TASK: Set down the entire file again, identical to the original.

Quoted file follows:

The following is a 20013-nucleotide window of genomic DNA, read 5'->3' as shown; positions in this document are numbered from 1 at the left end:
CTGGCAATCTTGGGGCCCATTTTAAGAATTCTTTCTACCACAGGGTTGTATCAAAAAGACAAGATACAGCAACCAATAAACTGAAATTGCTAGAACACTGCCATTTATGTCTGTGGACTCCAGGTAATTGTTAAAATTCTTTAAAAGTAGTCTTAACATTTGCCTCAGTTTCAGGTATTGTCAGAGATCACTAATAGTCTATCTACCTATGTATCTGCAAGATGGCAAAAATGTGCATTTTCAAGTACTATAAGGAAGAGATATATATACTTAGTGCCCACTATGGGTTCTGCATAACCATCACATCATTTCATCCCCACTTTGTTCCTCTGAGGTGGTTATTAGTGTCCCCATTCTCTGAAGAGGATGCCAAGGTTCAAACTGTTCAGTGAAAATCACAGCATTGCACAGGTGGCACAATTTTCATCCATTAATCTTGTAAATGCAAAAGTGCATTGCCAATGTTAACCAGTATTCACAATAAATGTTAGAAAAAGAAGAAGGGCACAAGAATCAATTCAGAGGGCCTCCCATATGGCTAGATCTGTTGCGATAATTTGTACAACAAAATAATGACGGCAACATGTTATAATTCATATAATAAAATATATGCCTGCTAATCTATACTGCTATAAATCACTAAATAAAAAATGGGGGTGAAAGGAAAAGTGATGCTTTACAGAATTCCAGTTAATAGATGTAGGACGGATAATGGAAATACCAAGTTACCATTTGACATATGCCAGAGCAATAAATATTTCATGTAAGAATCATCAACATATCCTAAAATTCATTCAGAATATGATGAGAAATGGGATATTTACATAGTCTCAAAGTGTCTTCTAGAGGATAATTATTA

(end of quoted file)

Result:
The following is a 20013-nucleotide window of genomic DNA, read 5'->3' as shown; positions in this document are numbered from 1 at the left end:
CTGGCAATCTTGGGGCCCATTTTAAGAATTCTTTCTACCACAGGGTTGTATCAAAAAGACAAGATACAGCAACCAATAAACTGAAATTGCTAGAACACTGCCATTTATGTCTGTGGACTCCAGGTAATTGTTAAAATTCTTTAAAAGTAGTCTTAACATTTGCCTCAGTTTCAGGTATTGTCAGAGATCACTAATAGTCTATCTACCTATGTATCTGCAAGATGGCAAAAATGTGCATTTTCAAGTACTATAAGGAAGAGATATATATACTTAGTGCCCACTATGGGTTCTGCATAACCATCACATCATTTCATCCCCACTTTGTTCCTCTGAGGTGGTTATTAGTGTCCCCATTCTCTGAAGAGGATGCCAAGGTTCAAACTGTTCAGTGAAAATCACAGCATTGCACAGGTGGCACAATTTTCATCCATTAATCTTGTAAATGCAAAAGTGCATTGCCAATGTTAACCAGTATTCACAATAAATGTTAGAAAAAGAAGAAGGGCACAAGAATCAATTCAGAGGGCCTCCCATATGGCTAGATCTGTTGCGATAATTTGTACAACAAAATAATGACGGCAACATGTTATAATTCATATAATAAAATATATGCCTGCTAATCTATACTGCTATAAATCACTAAATAAAAAATGGGGGTGAAAGGAAAAGTGATGCTTTACAGAATTCCAGTTAATAGATGTAGGACGGATAATGGAAATACCAAGTTACCATTTGACATATGCCAGAGCAATAAATATTTCATGTAAGAATCATCAACATATCCTAAAATTCATTCAGAATATGATGAGAAATGGGATATTTACATAGTCTCAAAGTGTCTTCTAGAGGATAATTATTA